Canadian, actor PJ Johal has worked with some very impressive Hollywood icons. It’s a consecutive list of interesting experiences which would seem simultaneously cool and nerdy to both actors and fans. On the set of Cheats Mary Tyler Moore was screaming at him during one scene (he recalls, “I remember thinking ‘Mary Tyler Moore is yelling at me full volume and I think her spit is on my face!”). In between takes of his scenes on TV’s “Dark Angel” he discussed the art of Chinese meditation balls with John Savage of Deer Hunter fame. He has also found himself in discussion on set with Jessica Alba. Not all experiences have been so unusual and positive but that’s part of the deal when you travel in Hollywood circles. Opportunities have been gained and some lost; when you have a career as enduring and eclectic as that of PJ Johal you take each day as it comes and be thankful for what it allows you to take into your next role.
Johal was just a teenager when he was cast in the 2002 feature film Cheats of New Line Cinema. It was his first experience being on the set of a major Hollywood film production and he credits his interaction with a Hollywood icon from this time as providing him with vital information. PJ recalls, “Cheats gave me the chance to work with Mary Tyler Moore. I’d be lying if I said it wasn’t intimidating, I may have trembled a bit when she first approached me. She’s Hollywood royalty. She basically yelled at me the whole time during one scene. As an actor, she had a way of engaging and appropriately reacting. She knew how to win the scene and I learned that from her. She had an obligation to both her character and her objective and would accomplish it at any cost; that’s what living and being the character is. She didn’t tell me with words but rather she exhibited it in her approach. She was very active and seemingly breathed the character in full commitment. It felt that if she would’ve been required to jump into a tub of mud swimming alongside crocodiles, she would have done it. She was engaging and demanded attention and boy was that amazing to witness! Her loss was a sad day and I was very happy to have been lucky enough to work with her.”
While situations such as the former have allowed Johal to grow as an actor, others have come from within. PJ’s role as Mark in “7 to 11, Indian”, one of two brothers trying to make it in Hollywood, used comedy to illuminate the fact that even this seemingly liberal mecca is focused on appearance and race. The film ridicules the stereotypical roles in film and TV offered to minorities, in this case those of Indian heritage, which restricts aspiring actors. Frustrated by the roles they are offered, Mark and his brother create a sort of experimental theater in their family’s convenience store and take on hyperbolic characterizations of America’s view of people of Indian descent. This 2003 production was one of the early films to do so in such a manner. In the story, a documentary crew captures the journey of the brothers who commit even to the point of the women they fall in love with. Mark eventually bails on the project as it becomes too much for him to stomach. It’s been said that in every bit of comedy there is pain and PJ confirms it noting, “I’ve fought very hard on this front and have turned down numerous projects because of it. One’s integrity is far more important than a paycheck or a credit. Unless I feel it’s relevant or progressive to the story I just won’t do it. I’ve turned down calls from directors because of this. I have been fortunate to get roles that haven’t been all about ethnicity and I’ve auditioned for roles that were meant for “other” types and booked them! It really should come down to ability and the person who can best give the character dynamic. The truth that flows through them resonates and an audience can relate to this because it’s authentic and dynamic.”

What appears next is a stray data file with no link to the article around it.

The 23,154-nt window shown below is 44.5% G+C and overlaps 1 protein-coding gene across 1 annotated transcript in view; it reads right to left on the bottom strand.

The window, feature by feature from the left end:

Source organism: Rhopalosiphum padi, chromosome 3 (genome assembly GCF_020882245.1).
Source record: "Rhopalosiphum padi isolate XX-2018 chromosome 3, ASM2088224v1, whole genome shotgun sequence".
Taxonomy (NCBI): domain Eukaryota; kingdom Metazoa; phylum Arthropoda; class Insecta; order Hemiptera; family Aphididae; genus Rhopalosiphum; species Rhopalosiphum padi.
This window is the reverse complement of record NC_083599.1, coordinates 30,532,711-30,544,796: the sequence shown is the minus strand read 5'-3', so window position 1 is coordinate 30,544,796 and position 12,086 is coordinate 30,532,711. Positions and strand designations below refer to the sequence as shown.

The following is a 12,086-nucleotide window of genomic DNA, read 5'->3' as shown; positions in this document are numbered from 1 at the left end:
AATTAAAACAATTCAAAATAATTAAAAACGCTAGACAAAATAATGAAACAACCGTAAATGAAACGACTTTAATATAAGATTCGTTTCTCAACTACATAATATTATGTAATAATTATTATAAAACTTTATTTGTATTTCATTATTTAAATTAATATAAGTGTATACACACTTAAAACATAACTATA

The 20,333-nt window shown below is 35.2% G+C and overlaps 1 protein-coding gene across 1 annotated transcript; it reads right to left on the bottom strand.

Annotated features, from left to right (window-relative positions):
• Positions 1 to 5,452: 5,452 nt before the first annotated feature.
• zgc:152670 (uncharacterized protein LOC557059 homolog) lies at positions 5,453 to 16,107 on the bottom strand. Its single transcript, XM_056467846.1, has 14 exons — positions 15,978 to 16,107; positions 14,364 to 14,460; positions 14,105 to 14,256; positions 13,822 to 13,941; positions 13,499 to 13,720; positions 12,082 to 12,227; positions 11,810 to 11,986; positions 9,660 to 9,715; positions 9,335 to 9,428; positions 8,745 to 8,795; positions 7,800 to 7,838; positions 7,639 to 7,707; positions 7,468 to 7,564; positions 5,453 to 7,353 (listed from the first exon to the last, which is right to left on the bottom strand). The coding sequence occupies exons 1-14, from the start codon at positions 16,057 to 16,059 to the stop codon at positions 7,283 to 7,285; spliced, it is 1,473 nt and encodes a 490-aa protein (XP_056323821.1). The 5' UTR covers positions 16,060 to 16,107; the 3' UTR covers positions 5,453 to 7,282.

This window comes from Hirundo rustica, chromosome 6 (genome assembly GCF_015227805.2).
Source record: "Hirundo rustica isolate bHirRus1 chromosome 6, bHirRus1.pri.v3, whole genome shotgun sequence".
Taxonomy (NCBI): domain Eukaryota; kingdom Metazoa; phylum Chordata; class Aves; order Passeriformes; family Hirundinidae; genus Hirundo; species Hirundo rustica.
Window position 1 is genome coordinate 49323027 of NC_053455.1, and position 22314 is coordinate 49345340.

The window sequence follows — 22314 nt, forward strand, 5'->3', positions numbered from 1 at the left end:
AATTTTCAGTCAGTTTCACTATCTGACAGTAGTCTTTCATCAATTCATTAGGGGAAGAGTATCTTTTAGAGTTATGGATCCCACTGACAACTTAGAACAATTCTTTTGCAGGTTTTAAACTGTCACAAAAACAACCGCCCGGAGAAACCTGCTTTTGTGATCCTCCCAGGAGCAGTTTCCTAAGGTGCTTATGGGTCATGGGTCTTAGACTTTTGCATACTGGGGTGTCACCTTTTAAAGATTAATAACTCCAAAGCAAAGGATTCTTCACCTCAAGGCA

With decades of experience and a vast list of credits to his IMDB, Johal has achieved what all actors dream of, a lifelong career working alongside famous (as well as those not yet famous) in film and TV. The early days of “making his bones” are long in his past but he views the career of an actor as one which is a lifelong exploration. His talent allows him to present characters ranging from a best friend to the type you’d do best to avoid. His vocation allows this to inform others but the process simultaneously informs him, which is why he continues to take part in it. It’s this actor’s contention that seeing the world through another’s experiences, perspective and viewpoint has made him a better person, friend, brother, son, and human being. Yes, acting is something he loves to do but it has the added benefit of displaying the experiences of people who have had different lives than himself or those who view his work. The world can seem like a disparate place & the arts have always possessed the ability to unify. PJ doesn’t consider his motivation to be one of complete altruism but if he can love his job and simultaneously make you think and be entertained…he considers it time well spent.